Saturday 30 August 2014

DfT - Pacers to Stay and be Modernised

The Government has been slammed for backtracking on its pledge to get rid of Pacer trains which operate across the North.

The dilapidated vehicles, some of which are 30 years old, were to be replaced as part of the new franchise for local lines due to be introduced by 2016.
But in an apparent U-turn, the Department for Transport (DfT) has now said the Pacers could be “modernised” instead, to keep them running for at least another decade.
In a Commons debate earlier this year, then-rail minister Stephen Hammond had said: “We expect to ask bidders for the Northern franchise to put forward proposals for the removal of Pacers from the area.”
The Pacers were originally introduced as a stop-gap in the mid-1980s and consist of a bus body mounted on a freight wagon chassis.
Passengers have long complained they are noisy, cold and uncomfortable with a tendency to break down.

The U-turn is reportedly being considered because the new trains may not all be ready for 2020, when the 90 remaining Pacers will in violation of disability discrimination laws.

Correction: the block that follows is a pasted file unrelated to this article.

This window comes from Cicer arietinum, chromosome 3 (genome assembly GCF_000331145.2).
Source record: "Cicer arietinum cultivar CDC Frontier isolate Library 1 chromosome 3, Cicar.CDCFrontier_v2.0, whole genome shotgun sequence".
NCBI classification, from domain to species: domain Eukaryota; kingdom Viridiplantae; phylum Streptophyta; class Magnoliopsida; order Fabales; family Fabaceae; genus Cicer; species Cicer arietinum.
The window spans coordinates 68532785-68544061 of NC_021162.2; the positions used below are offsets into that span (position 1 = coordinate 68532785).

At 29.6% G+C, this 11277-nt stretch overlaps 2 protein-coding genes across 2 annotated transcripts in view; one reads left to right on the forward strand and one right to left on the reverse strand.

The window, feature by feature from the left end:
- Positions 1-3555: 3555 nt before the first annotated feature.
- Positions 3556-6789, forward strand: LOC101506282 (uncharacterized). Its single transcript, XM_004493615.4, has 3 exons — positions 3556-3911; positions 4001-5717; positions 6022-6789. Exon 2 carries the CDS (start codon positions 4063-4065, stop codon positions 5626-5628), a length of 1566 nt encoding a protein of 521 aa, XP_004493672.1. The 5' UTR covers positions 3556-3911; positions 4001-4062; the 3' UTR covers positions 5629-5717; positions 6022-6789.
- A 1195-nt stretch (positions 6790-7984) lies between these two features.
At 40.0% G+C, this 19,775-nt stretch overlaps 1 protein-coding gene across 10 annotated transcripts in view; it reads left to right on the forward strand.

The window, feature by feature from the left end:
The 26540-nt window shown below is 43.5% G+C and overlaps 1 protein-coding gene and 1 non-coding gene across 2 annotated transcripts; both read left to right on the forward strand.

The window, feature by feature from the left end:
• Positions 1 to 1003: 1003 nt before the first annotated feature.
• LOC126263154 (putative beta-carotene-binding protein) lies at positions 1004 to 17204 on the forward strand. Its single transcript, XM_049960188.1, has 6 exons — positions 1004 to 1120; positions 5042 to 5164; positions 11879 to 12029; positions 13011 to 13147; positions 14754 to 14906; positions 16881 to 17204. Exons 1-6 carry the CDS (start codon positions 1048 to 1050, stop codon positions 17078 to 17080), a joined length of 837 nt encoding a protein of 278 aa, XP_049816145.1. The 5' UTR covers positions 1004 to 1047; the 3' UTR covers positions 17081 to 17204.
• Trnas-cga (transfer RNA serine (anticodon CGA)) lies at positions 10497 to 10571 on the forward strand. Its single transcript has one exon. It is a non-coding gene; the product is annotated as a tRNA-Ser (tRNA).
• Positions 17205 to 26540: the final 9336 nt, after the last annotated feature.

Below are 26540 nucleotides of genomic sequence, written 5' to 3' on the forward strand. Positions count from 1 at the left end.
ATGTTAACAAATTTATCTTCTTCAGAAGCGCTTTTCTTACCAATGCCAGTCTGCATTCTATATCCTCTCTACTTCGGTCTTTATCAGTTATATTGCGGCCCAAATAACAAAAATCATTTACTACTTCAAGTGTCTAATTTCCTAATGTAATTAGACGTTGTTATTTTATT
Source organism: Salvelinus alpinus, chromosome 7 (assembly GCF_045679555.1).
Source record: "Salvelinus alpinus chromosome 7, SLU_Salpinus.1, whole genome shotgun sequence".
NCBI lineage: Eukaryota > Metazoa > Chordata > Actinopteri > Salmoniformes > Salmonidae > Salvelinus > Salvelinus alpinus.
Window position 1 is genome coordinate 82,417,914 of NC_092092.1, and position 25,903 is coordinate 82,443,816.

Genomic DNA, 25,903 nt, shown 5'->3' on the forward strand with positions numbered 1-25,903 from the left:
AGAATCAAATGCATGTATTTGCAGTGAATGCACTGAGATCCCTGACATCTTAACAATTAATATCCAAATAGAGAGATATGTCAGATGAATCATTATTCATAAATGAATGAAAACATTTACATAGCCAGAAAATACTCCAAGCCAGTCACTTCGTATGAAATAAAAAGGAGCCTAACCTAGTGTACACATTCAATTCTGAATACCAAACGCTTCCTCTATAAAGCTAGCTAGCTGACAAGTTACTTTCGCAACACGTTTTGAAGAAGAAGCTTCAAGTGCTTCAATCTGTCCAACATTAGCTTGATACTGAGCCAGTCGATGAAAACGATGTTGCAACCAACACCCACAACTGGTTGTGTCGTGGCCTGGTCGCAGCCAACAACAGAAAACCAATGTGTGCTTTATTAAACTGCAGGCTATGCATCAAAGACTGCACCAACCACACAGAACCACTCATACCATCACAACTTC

To add to the Government’s embarrassment, Chancellor George Osborne has made transforming the down-at-heel Northern rail network a personal priority to help turn the region into a ‘Northern Powerhouse’’.
The Campaign for Better Transport said it was “ludicrous” to contemplate re-fitting the Pacers – especially when billions are being spent on new trains for the Thameslink and CrossRail routes, in London.
In a statement, a DfT spokesman said: “We recognise that they fall short of many passengers’ expectations.”
But he added: “We will specifically ask bidders for the franchise how they will replace, or modernise, these trains to give passengers a better experience.”